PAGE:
HBO’s Inside the NFL got a lot more interesting after a slip of the tongue frustrates former Dolphins quarterback and NFL analyst Dan Marino enough to go on a table-punching spree.
Luckily, no other analysts were hurt in the incident, and Marino’s lack of a Super Bowl ring left the desk unblemished.
Did he go a little overboard? Kind of.
Is he a 73-year-old man ogling at a woman 50 years younger than him? Maybe.
Some people might’ve thought commentator Brent Musburger was out of line for showering compliments on Katherine Webb, the girlfriend of Alabama quarterback AJ McCarron at this year’s BCS title game.
But while Musburger’s comments might not have dripped professionalism, the remarks hardly amounted to the creep-a-palooza some would make it out to be, and even Webb herself says she wasn't bothered and found the praise flattering.
When asked by TMZ if he believed he said anything inappropriate concerning Webb, Musburger replied, "No," and said he hopes to speak with her about the situation one day.
You know what? If Webb is cool with it, so am I.
Soccer broadcasters Andy Gray and Richard Keys rewrote the laws on how far one can put their foot in their own mouth after their off-air misogynistic comments about a female linesman were caught on tape and leaked to British newspapers.
Gray and Keys apologized, but Sky Sports has since pulled them off the air.
ESPN’s Pam Shriver doesn’t know it, but her voice is loud.
It's kind of like a high, keening buzzsaw of criticism.
And tennis player James Blake can hear it dissecting his game, ripping up his confidence and slicing his career into mincemeat all throughout this match.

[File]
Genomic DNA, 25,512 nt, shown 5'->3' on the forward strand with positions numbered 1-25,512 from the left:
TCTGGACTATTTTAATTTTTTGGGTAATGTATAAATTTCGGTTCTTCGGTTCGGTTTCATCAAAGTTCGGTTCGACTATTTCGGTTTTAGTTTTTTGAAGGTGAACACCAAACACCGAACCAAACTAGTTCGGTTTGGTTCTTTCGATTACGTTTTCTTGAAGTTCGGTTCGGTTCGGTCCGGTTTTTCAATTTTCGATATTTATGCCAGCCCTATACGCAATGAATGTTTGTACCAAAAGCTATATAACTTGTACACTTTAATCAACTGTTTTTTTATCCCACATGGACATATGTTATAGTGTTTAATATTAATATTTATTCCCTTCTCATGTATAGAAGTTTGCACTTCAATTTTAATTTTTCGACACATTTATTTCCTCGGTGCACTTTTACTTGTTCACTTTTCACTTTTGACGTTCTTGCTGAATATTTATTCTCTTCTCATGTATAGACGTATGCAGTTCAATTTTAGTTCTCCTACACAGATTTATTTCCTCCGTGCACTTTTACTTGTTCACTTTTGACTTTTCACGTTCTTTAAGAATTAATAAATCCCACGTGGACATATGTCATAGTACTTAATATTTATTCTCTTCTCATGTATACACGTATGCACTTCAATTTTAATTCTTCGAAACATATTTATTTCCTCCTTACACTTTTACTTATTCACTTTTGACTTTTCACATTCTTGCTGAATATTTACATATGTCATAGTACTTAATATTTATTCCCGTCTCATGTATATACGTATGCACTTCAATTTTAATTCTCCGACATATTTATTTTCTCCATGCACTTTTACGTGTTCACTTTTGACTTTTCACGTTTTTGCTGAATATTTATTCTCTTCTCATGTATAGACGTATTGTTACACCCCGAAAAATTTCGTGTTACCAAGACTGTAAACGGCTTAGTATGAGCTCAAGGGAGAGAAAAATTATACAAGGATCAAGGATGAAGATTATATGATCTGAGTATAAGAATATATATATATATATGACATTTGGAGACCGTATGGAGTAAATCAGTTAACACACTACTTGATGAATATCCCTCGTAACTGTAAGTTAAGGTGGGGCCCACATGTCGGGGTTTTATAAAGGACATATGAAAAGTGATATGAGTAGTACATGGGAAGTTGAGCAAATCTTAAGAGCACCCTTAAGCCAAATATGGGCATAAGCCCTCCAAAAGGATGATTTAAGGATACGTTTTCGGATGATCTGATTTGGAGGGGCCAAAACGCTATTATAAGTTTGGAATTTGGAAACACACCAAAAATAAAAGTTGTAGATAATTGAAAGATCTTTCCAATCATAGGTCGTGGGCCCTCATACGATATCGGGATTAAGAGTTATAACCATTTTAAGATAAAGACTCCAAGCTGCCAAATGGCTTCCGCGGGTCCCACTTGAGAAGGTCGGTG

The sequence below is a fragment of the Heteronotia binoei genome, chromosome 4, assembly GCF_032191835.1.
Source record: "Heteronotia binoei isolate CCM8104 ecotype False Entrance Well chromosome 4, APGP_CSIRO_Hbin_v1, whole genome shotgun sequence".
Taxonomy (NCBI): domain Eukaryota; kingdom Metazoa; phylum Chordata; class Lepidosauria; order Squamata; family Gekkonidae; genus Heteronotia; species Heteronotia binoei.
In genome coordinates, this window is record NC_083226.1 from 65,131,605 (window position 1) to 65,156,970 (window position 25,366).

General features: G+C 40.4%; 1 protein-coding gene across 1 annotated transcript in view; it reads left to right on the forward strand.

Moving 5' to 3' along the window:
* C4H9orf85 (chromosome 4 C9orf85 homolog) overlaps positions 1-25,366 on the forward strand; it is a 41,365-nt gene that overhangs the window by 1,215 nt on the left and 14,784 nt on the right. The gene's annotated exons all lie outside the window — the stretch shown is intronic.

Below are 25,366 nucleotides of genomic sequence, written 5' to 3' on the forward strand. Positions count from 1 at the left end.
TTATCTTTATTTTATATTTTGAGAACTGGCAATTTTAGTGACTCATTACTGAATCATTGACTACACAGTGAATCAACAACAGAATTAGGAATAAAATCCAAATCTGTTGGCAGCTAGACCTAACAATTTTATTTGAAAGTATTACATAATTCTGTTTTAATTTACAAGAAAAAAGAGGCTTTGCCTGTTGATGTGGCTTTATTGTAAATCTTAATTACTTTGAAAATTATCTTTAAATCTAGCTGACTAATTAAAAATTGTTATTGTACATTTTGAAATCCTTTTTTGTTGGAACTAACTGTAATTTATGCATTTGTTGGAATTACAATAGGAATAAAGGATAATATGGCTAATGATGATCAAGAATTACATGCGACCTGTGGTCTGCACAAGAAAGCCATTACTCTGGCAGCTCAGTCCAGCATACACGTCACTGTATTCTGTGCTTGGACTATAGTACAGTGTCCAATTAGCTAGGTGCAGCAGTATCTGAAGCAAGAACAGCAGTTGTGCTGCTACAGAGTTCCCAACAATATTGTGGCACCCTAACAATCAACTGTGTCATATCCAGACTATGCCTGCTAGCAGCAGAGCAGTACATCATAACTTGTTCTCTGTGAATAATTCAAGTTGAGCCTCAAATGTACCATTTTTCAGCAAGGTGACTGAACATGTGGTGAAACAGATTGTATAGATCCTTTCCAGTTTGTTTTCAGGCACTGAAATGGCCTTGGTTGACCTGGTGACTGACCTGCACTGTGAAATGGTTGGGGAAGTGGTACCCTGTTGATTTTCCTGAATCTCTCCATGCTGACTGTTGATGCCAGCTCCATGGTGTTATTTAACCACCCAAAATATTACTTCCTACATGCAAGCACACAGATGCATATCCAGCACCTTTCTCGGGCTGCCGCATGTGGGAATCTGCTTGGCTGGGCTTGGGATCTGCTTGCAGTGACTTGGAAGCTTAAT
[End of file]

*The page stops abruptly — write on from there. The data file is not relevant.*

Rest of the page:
Shriver’s sonic drilling goes on until the 4:30 mark, when a fed-up Blake sends her a message that he isn’t deaf.
What does Shriver do?
She doesn’t drop a decibel.
SportsCenter hosts Hannah Storm and Adam Schefter celebrated like they had just won a bucket of tickets at Dave and Buster's after breaking the news that Eric Mangini had been fired from his job as head coach of the Cleveland Browns.
I can only hope they redeemed their “points” for a big, fancy ESPN-brand lava lamp to knock one another over the head with after this callous reaction.
Former Cincinnati Bengals quarterback Boomer Esiason has made a career for himself in doing football analysis and commentary for various networks, but this isn’t one of his shining moments.
In this video (taken before the Colts' 2007 Super Bowl victory) Esiason goes on a tangent about Peyton Manning and ends up calling Manning “this generation’s Dan Marino” because he doesn’t think Manning can win a Super Bowl.
As you can see from the video, Marino’s face immediately dissolves into rock-solid glare of almost contempt.
It was a harsh and unnecessary comparison considering Marino was right there, and it had to have been hard to stomach for Marino since it came from a fellow ring-less former quarterback like Esiason.
Former ESPN analyst Rob Parker veers off down a sad, narrow-minded alley on ESPN’s First Take, calling out Redskins quarterback Robert Griffin III and questioning his “blackness.”
Park throws out a laundry list of reasons, each as uncomfortable as the next, as to why RG3 may be what he refers to as a “cornball brother.”
Now, I don’t know what a “cornball brother” is. But I do know it’s provocative and it gets the people going. And it ended with ESPN choosing not to renew Parker's contract at the end of this past year.
He’s not exactly a commentator, but the infamous “nappy-headed hos” remark made by Don Imus regarding the Rutgers women’s basketball team during his radio show, Imus in the Morning, is an oldie and a "baddie," and deserves its rightful spot on this list of commentator inappropriateness.
He didn’t explode, but he did used the word “paucity.”
But at the end of the day, Bryant Gumbel toed a thin racial line with his annoyed and uncaring stance toward the Winter Olympics, and disparaged the ability of every athlete in attendance.
Jimmy the Greek loved to flirt with the line and rap his opinions straight off the top of his head, but the controversial comments he made in this television interview in 1988 crossed the line for many viewers and cost him his job.